The workers’ compensation system exists to help people who suffer injuries on the job, providing payments for medical expenses and lost wages. Sadly, workers’ compensation fraud is a big problem.
A 2017 publication from The National Insurance Crime Bureau (NICB) said workers’ compensation fraud is a major contributor to the $30 billion in annual insurance fraud.
“These crimes range from people who fake an injury while on the job in order to collect workers’ compensation insurance, to organized criminal conspiracies of crooked physicians, attorneys, and patients who submit false and exaggerated medical claims to insurance companies. We all pay the price for these crimes, and that’s a bitter pill for us to swallow,” the NICB publication said.
Statistics from the Coalition Against Insurance Fraud showed one in five small business owners feel unsure about how to identify scams involving workers’ compensation.
Managers who understand occupational health and safety terminology and the workers’ compensation fraud indicators and know how to prevent workers’ compensation fraud can work to create safe and healthy workplaces.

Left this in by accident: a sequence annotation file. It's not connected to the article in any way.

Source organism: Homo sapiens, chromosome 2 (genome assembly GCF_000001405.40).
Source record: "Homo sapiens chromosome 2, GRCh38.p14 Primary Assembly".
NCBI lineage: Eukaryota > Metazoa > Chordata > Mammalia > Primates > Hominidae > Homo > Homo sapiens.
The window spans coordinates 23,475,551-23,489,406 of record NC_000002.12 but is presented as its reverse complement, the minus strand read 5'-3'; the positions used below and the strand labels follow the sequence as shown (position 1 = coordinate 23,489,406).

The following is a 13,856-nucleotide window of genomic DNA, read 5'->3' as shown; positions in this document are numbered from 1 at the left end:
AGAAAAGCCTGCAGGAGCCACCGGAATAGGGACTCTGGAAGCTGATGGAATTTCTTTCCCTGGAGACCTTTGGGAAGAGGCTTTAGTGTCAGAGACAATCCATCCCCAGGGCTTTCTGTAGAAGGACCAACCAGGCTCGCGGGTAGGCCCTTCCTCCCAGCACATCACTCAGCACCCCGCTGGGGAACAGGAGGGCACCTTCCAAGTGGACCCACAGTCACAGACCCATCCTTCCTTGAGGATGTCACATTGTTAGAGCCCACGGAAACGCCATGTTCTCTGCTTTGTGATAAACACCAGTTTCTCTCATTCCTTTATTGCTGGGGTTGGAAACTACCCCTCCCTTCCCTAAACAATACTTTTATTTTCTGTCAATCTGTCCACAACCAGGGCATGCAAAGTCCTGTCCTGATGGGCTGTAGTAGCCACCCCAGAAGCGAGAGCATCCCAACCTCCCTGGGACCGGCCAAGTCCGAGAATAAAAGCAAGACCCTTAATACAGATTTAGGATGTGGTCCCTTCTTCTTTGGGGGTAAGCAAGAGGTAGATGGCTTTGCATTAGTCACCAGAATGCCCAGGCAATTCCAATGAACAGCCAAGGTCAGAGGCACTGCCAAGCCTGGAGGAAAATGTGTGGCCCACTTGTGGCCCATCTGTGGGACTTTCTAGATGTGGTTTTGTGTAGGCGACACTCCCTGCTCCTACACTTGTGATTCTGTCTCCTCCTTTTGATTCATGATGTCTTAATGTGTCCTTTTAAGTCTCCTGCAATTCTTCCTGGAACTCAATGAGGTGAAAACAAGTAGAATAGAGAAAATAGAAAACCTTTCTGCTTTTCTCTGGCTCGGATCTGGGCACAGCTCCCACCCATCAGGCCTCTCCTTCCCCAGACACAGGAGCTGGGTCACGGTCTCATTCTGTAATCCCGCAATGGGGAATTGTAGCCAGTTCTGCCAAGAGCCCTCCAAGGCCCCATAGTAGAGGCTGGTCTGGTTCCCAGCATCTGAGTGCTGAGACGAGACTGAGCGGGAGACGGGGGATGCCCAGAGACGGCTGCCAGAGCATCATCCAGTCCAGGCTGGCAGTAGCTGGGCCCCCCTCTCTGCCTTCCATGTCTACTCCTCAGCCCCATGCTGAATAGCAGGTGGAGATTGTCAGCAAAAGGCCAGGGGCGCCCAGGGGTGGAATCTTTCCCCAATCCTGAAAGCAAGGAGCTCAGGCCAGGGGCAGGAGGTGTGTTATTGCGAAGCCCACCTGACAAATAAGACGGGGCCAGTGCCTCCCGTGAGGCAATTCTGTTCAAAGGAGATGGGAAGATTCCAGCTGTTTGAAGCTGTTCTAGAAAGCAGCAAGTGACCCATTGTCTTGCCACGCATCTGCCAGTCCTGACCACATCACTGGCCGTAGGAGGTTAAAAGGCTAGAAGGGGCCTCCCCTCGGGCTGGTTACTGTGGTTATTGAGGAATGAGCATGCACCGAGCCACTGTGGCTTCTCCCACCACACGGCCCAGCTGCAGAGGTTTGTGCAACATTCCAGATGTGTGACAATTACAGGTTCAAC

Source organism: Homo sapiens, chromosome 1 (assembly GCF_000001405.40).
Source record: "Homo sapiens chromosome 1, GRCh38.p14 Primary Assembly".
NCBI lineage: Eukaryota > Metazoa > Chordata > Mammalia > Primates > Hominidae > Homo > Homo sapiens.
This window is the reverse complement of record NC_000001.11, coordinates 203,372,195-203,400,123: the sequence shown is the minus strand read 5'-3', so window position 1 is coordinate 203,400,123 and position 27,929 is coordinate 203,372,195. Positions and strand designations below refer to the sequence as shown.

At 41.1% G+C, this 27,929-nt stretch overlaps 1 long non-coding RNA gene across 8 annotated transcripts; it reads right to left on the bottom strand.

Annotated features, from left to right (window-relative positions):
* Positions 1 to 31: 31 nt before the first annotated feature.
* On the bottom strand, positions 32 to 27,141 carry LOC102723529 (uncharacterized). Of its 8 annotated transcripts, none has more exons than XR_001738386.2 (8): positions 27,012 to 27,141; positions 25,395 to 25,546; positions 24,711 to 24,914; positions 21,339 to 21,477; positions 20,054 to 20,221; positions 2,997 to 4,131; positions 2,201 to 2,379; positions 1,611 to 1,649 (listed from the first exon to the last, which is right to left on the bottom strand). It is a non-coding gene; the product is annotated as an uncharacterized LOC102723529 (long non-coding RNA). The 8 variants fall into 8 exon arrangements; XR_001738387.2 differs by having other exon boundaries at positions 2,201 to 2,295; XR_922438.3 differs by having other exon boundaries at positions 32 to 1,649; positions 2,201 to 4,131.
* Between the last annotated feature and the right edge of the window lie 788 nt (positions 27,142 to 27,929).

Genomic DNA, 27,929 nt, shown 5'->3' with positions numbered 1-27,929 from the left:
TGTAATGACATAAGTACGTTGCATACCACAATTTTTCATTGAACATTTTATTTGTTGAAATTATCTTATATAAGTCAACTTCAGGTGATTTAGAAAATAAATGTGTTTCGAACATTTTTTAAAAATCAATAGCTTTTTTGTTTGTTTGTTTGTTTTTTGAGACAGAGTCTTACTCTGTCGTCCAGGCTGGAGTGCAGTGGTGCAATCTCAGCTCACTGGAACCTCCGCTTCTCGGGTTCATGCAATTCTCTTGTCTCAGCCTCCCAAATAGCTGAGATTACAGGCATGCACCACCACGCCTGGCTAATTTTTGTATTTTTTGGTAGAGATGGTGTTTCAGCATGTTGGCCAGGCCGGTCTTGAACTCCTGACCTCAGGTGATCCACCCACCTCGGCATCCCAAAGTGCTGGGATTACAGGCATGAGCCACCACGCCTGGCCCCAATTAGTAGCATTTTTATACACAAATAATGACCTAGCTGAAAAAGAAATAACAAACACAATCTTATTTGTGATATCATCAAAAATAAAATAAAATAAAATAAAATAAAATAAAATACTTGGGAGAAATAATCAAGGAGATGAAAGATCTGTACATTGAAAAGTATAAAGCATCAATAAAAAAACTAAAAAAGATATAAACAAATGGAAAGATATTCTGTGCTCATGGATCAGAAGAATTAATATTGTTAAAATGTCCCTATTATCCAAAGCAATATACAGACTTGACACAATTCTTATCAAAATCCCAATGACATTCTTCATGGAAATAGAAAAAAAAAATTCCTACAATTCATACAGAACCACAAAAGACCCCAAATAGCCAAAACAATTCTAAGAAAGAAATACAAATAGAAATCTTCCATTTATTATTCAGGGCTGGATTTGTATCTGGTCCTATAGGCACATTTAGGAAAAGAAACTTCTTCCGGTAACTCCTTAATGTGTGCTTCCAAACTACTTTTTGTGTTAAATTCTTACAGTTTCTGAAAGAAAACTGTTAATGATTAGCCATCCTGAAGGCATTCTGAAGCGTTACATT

Eastern Kentucky University’s bachelor degree in occupational health and safety provides knowledge of workers’ compensation issues and positions graduates for success in various occupational health and safety career opportunities.
Types of Workers’ Compensation Fraud
Workers’ compensation fraud falls into several categories, including:
- False claims: The injury or accident never occurred, or the claimant misrepresented it as happening at work.
- Working and collecting benefits: People claim they cannot work and collect benefits while working at another job.
- Exaggerating: The claimant had an injury and exaggerates its severity to collect money and not work.
The NCIB also discusses what it calls “medical mills” or clinics that are a front for insurance fraud. These businesses are where medical professionals, attorneys, or insurance representatives often solicit people for treatment, encouraging them to report or exaggerate injuries.
Common Fraud Warning Signs
A 2015 poll by EMPLOYERS, a small-business insurance specialist, reported that one in 10 small business owners said they are concerned an employee will fake or exaggerate an injury to claim workers’ compensation benefits.
“There is no silver bullet when it comes to identifying claim-related workers’ compensation insurance fraud,” Ranney Pageler, vice president of fraud investigations at EMPLOYERS, said in the poll report. “Instead, you’re looking for a pattern of events or multiple indicators that suggest something may be amiss.”